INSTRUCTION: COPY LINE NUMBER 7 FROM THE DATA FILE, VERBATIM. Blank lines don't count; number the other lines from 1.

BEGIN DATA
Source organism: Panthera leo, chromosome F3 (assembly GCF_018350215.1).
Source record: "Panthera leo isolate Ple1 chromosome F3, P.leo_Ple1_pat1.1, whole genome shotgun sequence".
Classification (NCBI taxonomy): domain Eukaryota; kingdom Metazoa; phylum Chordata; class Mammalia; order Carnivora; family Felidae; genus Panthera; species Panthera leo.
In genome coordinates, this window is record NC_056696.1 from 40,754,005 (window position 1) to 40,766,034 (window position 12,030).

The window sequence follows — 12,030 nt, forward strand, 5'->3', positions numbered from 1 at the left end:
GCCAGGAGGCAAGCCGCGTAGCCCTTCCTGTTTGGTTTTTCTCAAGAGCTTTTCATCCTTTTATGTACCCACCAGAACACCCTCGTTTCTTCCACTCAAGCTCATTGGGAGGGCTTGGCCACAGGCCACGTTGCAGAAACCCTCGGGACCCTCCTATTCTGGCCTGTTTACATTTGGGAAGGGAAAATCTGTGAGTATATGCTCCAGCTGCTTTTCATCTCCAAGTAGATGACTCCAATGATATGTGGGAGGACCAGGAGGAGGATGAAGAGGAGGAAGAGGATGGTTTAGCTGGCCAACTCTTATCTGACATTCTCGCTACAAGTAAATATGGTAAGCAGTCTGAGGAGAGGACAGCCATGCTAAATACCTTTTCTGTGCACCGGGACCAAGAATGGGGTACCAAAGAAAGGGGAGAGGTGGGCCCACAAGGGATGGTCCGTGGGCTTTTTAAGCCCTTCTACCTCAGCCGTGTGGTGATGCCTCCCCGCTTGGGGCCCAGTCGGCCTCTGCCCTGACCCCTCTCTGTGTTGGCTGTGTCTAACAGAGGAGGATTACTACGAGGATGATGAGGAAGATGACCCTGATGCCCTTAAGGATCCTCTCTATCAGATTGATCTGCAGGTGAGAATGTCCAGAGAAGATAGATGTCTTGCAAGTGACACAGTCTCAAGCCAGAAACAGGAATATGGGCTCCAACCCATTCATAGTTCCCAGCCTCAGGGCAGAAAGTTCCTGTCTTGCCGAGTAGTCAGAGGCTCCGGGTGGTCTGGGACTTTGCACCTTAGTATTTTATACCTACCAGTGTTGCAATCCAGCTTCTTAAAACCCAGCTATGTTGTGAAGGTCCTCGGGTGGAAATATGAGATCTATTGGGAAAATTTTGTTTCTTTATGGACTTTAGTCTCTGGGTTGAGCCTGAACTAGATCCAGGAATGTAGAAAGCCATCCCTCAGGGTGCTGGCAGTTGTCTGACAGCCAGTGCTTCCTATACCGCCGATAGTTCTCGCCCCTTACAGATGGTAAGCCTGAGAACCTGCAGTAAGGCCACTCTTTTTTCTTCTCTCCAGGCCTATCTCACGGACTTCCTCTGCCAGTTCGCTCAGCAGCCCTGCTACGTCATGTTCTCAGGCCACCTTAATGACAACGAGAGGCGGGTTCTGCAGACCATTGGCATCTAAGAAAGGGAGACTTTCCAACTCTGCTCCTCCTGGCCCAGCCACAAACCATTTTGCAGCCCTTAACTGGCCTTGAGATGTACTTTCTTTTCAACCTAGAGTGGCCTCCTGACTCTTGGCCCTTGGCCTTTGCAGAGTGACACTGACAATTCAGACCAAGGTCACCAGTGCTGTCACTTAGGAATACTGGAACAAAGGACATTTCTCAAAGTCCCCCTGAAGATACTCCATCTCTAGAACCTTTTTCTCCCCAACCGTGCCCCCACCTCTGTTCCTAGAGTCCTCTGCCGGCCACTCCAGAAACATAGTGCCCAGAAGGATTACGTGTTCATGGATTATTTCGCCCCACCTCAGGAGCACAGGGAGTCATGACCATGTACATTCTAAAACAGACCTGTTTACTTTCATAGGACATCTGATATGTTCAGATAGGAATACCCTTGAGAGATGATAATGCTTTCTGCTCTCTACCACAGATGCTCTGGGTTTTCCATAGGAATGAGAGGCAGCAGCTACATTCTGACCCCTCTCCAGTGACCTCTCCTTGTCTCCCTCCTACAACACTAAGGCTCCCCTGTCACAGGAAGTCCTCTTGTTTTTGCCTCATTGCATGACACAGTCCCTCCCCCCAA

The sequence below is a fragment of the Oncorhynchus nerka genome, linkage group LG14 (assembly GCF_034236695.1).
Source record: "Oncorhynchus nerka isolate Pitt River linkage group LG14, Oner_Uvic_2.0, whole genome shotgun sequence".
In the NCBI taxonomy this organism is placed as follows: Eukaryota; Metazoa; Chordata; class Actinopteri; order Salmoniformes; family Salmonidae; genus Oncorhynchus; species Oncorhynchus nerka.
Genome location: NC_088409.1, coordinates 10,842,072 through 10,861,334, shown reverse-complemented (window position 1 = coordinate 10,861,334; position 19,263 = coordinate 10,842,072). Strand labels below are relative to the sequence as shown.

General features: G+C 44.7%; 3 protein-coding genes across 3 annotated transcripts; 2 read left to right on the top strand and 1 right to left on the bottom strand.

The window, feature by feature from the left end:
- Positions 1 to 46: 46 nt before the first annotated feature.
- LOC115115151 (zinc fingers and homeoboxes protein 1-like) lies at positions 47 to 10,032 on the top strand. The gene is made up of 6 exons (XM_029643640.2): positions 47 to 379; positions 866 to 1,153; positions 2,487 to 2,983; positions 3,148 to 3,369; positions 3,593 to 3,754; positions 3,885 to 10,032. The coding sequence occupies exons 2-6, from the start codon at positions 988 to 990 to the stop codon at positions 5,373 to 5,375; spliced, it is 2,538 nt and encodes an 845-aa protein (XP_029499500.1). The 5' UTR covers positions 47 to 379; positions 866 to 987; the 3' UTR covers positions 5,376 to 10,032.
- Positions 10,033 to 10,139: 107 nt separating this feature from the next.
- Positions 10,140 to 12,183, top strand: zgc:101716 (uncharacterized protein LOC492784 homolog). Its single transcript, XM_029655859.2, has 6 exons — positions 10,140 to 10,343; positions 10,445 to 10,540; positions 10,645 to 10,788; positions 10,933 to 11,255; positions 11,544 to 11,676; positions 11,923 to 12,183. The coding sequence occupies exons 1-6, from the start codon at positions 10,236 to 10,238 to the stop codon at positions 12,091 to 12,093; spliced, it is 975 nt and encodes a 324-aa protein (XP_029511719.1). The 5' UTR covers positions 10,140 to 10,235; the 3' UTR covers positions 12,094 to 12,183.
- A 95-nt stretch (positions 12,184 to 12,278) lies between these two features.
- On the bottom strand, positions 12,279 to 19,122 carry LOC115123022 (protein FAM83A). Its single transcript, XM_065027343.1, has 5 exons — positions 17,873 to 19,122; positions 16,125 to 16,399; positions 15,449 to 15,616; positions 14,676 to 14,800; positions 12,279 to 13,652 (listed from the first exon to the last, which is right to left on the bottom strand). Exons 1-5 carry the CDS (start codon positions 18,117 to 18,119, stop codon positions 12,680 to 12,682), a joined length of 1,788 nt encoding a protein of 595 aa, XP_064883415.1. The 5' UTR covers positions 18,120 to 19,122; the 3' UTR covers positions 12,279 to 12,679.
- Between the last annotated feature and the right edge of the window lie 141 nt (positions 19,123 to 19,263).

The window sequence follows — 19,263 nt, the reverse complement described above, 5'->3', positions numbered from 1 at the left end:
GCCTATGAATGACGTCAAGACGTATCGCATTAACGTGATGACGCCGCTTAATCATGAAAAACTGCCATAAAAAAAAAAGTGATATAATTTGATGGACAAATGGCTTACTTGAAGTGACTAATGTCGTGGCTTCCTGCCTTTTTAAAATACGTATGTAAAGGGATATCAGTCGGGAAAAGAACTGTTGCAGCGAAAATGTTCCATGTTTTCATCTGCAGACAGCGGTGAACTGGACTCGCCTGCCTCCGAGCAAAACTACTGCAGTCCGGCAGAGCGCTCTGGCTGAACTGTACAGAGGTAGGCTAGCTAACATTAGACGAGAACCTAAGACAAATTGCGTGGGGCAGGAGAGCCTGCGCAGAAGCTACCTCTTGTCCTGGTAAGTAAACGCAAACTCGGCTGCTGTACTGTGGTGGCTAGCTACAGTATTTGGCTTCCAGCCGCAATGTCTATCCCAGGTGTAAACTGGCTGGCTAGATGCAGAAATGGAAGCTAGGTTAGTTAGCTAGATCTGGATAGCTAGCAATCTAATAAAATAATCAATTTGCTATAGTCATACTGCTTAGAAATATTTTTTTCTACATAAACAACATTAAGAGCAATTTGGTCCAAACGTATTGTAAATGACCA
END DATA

The sequence below is a fragment of the Oncorhynchus nerka genome, linkage group LG14 (assembly GCF_034236695.1).